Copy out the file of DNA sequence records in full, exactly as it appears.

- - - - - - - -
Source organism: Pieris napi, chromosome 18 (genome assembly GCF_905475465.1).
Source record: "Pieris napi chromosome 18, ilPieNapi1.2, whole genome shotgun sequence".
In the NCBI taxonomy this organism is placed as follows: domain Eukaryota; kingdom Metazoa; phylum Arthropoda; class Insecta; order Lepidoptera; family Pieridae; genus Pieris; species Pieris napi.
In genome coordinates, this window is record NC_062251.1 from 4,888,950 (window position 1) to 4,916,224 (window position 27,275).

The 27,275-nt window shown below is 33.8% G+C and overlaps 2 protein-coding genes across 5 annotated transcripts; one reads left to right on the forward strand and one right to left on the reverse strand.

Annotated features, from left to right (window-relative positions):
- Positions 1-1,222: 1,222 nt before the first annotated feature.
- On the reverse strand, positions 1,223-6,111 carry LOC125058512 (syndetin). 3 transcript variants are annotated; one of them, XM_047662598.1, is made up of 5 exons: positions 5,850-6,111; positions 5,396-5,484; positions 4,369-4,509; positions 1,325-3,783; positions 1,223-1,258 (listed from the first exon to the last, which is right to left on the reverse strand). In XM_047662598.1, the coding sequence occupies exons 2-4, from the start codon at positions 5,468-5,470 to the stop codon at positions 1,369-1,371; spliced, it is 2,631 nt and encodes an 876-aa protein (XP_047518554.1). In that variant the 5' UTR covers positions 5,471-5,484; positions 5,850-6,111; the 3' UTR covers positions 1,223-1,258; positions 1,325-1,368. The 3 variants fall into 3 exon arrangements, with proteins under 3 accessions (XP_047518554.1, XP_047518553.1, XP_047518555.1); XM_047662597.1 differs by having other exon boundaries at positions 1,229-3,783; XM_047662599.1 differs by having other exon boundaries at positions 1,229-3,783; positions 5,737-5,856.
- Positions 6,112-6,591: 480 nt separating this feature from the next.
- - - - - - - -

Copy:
Source organism: Pieris napi, chromosome 18 (genome assembly GCF_905475465.1).
Source record: "Pieris napi chromosome 18, ilPieNapi1.2, whole genome shotgun sequence".
In the NCBI taxonomy this organism is placed as follows: domain Eukaryota; kingdom Metazoa; phylum Arthropoda; class Insecta; order Lepidoptera; family Pieridae; genus Pieris; species Pieris napi.
In genome coordinates, this window is record NC_062251.1 from 4,888,950 (window position 1) to 4,916,224 (window position 27,275).

The 27,275-nt window shown below is 33.8% G+C and overlaps 2 protein-coding genes across 5 annotated transcripts; one reads left to right on the forward strand and one right to left on the reverse strand.

Annotated features, from left to right (window-relative positions):
- Positions 1-1,222: 1,222 nt before the first annotated feature.
- On the reverse strand, positions 1,223-6,111 carry LOC125058512 (syndetin). 3 transcript variants are annotated; one of them, XM_047662598.1, is made up of 5 exons: positions 5,850-6,111; positions 5,396-5,484; positions 4,369-4,509; positions 1,325-3,783; positions 1,223-1,258 (listed from the first exon to the last, which is right to left on the reverse strand). In XM_047662598.1, the coding sequence occupies exons 2-4, from the start codon at positions 5,468-5,470 to the stop codon at positions 1,369-1,371; spliced, it is 2,631 nt and encodes an 876-aa protein (XP_047518554.1). In that variant the 5' UTR covers positions 5,471-5,484; positions 5,850-6,111; the 3' UTR covers positions 1,223-1,258; positions 1,325-1,368. The 3 variants fall into 3 exon arrangements, with proteins under 3 accessions (XP_047518554.1, XP_047518553.1, XP_047518555.1); XM_047662597.1 differs by having other exon boundaries at positions 1,229-3,783; XM_047662599.1 differs by having other exon boundaries at positions 1,229-3,783; positions 5,737-5,856.
- Positions 6,112-6,591: 480 nt separating this feature from the next.